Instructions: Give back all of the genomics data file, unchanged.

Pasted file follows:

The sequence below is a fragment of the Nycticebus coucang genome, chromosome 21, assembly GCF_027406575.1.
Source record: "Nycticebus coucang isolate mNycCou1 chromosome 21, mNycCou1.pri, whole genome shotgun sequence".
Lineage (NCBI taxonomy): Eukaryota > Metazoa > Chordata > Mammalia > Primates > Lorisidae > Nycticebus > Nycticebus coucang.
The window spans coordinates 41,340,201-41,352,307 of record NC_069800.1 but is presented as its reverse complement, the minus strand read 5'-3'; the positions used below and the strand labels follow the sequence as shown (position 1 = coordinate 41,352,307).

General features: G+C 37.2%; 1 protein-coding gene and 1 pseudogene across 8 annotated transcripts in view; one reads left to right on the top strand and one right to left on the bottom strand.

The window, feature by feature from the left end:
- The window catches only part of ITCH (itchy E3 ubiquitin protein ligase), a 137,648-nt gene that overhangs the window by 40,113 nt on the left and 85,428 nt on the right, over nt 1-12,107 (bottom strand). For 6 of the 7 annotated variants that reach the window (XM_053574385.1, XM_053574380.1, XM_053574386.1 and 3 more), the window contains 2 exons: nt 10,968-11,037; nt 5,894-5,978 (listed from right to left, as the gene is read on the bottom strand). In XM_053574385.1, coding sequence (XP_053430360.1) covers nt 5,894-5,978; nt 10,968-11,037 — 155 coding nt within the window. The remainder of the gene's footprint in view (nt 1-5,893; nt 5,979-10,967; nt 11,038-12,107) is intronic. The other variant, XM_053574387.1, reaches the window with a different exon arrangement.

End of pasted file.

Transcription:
The sequence below is a fragment of the Nycticebus coucang genome, chromosome 21, assembly GCF_027406575.1.
Source record: "Nycticebus coucang isolate mNycCou1 chromosome 21, mNycCou1.pri, whole genome shotgun sequence".
Lineage (NCBI taxonomy): Eukaryota > Metazoa > Chordata > Mammalia > Primates > Lorisidae > Nycticebus > Nycticebus coucang.
The window spans coordinates 41,340,201-41,352,307 of record NC_069800.1 but is presented as its reverse complement, the minus strand read 5'-3'; the positions used below and the strand labels follow the sequence as shown (position 1 = coordinate 41,352,307).

General features: G+C 37.2%; 1 protein-coding gene and 1 pseudogene across 8 annotated transcripts in view; one reads left to right on the top strand and one right to left on the bottom strand.

The window, feature by feature from the left end:
- The window catches only part of ITCH (itchy E3 ubiquitin protein ligase), a 137,648-nt gene that overhangs the window by 40,113 nt on the left and 85,428 nt on the right, over nt 1-12,107 (bottom strand). For 6 of the 7 annotated variants that reach the window (XM_053574385.1, XM_053574380.1, XM_053574386.1 and 3 more), the window contains 2 exons: nt 10,968-11,037; nt 5,894-5,978 (listed from right to left, as the gene is read on the bottom strand). In XM_053574385.1, coding sequence (XP_053430360.1) covers nt 5,894-5,978; nt 10,968-11,037 — 155 coding nt within the window. The remainder of the gene's footprint in view (nt 1-5,893; nt 5,979-10,967; nt 11,038-12,107) is intronic. The other variant, XM_053574387.1, reaches the window with a different exon arrangement.